The Sun Herald is not going to publish mugshot galleries anymore. In addition, the Mississippi newspaper is changing how it reports on crime, editor Blake Kaplan wrote, trying to cover fewer mundane crime stories and focusing on public safety or serious crime stories. The newspaper will continue, however, to publish mugshots with news stories on serious crimes, as needed.
“For years, we posted the pictures of people charged with felony crimes, and, again, it was a popular part of our website,” he wrote. “But the mugshot stayed a part of people’s lives forever, whether they were convicted or not.” Kaplan continued:
“Plenty of people have contacted us over the years to say they were cleared of the crime but that mugshot has prevented them from getting jobs. It turns up in background searches. And the mugshot gallery did not really meet our core mission of our news organization, to inform and serve the people of South Mississippi with news that affects their lives.”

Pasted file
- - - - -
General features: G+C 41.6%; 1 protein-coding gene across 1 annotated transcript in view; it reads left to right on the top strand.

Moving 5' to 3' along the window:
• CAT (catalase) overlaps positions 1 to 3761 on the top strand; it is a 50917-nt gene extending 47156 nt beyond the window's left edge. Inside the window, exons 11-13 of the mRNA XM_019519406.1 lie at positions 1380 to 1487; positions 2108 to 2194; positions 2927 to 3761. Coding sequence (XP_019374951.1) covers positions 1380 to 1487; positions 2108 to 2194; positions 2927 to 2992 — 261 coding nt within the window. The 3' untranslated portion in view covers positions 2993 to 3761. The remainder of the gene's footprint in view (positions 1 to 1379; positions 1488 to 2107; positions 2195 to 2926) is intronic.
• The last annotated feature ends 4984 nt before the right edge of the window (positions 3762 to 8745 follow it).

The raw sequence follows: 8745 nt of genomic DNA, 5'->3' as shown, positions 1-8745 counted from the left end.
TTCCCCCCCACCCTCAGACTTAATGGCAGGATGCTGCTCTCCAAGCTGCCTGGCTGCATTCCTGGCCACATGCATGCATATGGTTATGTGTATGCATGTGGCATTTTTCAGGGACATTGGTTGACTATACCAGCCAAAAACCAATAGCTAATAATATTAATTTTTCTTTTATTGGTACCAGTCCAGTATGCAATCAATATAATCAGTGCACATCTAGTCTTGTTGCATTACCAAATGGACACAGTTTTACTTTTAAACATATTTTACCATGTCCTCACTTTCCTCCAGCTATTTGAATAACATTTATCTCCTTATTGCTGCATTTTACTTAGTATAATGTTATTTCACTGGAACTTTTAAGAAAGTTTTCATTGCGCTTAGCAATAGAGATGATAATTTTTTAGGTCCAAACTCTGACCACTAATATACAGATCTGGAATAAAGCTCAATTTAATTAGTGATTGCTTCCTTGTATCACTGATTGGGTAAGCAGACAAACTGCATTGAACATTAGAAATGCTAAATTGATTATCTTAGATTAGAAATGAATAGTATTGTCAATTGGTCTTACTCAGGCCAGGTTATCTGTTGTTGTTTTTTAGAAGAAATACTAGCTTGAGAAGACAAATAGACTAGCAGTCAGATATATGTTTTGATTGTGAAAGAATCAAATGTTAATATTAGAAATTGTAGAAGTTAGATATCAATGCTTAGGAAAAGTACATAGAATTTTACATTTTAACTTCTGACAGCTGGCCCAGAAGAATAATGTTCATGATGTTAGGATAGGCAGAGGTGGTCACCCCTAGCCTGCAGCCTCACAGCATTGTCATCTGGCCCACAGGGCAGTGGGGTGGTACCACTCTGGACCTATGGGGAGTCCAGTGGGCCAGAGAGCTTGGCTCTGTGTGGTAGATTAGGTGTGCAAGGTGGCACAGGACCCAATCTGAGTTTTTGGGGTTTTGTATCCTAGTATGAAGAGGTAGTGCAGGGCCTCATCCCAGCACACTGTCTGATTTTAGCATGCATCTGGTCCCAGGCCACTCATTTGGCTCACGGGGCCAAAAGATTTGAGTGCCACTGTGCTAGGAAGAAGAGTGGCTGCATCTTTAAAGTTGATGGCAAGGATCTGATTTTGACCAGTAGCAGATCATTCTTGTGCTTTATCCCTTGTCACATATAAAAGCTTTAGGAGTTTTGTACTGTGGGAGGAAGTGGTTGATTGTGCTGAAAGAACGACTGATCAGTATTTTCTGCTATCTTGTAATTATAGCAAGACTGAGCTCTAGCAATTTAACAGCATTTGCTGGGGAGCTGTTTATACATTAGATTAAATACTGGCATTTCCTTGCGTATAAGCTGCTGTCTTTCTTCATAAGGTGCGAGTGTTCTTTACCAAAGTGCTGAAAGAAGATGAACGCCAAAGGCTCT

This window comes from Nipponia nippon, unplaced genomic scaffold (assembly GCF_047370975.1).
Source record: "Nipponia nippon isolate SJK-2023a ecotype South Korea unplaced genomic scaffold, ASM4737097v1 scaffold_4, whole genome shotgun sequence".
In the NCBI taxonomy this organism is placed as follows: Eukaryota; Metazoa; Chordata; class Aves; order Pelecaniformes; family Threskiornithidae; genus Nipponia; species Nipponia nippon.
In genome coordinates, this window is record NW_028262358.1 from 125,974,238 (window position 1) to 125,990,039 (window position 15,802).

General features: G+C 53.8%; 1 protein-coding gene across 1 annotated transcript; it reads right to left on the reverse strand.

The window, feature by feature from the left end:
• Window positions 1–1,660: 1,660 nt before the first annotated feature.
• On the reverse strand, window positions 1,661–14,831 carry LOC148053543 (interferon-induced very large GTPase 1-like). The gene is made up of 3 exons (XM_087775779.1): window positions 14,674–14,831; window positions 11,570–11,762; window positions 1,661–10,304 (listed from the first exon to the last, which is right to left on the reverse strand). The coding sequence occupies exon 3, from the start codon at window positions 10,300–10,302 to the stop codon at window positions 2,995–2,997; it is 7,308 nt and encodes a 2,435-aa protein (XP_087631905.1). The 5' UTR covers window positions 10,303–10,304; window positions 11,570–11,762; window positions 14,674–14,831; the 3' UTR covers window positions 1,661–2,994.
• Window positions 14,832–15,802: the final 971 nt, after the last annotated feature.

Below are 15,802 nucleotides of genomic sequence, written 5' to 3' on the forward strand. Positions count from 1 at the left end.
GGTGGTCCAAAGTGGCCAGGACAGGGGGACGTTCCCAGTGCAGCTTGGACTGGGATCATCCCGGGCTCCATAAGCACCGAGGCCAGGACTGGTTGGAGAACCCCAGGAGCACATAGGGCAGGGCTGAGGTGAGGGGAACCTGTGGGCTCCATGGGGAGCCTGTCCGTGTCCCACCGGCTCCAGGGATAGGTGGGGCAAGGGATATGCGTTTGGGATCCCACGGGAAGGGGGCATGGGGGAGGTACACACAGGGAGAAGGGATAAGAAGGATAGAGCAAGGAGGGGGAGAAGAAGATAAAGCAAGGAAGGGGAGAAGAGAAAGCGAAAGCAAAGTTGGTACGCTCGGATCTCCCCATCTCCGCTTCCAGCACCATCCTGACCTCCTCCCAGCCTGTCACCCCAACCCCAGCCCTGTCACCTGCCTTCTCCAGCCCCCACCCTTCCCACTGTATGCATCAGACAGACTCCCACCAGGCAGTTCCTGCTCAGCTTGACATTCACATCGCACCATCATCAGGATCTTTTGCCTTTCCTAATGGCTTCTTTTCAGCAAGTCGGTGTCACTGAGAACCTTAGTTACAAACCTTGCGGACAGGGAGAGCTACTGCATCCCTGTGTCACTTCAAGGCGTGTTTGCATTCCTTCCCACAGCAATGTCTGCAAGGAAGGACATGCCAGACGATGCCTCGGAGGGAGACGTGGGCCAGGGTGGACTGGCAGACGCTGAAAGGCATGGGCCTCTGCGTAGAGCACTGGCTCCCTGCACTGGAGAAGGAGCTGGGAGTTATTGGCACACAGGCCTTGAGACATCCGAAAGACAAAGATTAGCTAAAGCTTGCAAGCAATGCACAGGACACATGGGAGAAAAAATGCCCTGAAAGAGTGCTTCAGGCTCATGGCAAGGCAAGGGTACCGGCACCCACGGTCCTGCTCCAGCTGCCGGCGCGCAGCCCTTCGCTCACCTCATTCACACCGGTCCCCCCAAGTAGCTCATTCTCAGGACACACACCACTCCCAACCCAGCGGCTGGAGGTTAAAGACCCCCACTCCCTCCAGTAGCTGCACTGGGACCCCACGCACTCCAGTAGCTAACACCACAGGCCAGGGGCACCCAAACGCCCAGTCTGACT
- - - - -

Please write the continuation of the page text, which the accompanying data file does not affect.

Kaplan told iMediaEthics by e-mail that the reaction thus far has been “Mostly positive. I have gotten a lot of emails from journalists around the nation telling me they think what we’re doing is the right call.”
The newspaper plans to remove all mugshot galleries from its website as well.
The Sun Herald, a McClatchy-owned newspaper, is based in Gulfport and states on its website it has 137,000 print readers weekly and more than a million unique visitors monthly online.
Earlier this year, Cleveland.com said it would “greatly curtail our use of mug shots, restricting them to the most notorious of crimes.” The Ohio news site also started its own “Right to be Forgotten” program, allowing most people named as accused of a minor crime to get their name removed from online stories if their case was expunged.
Hat Tip: Andrew Seaman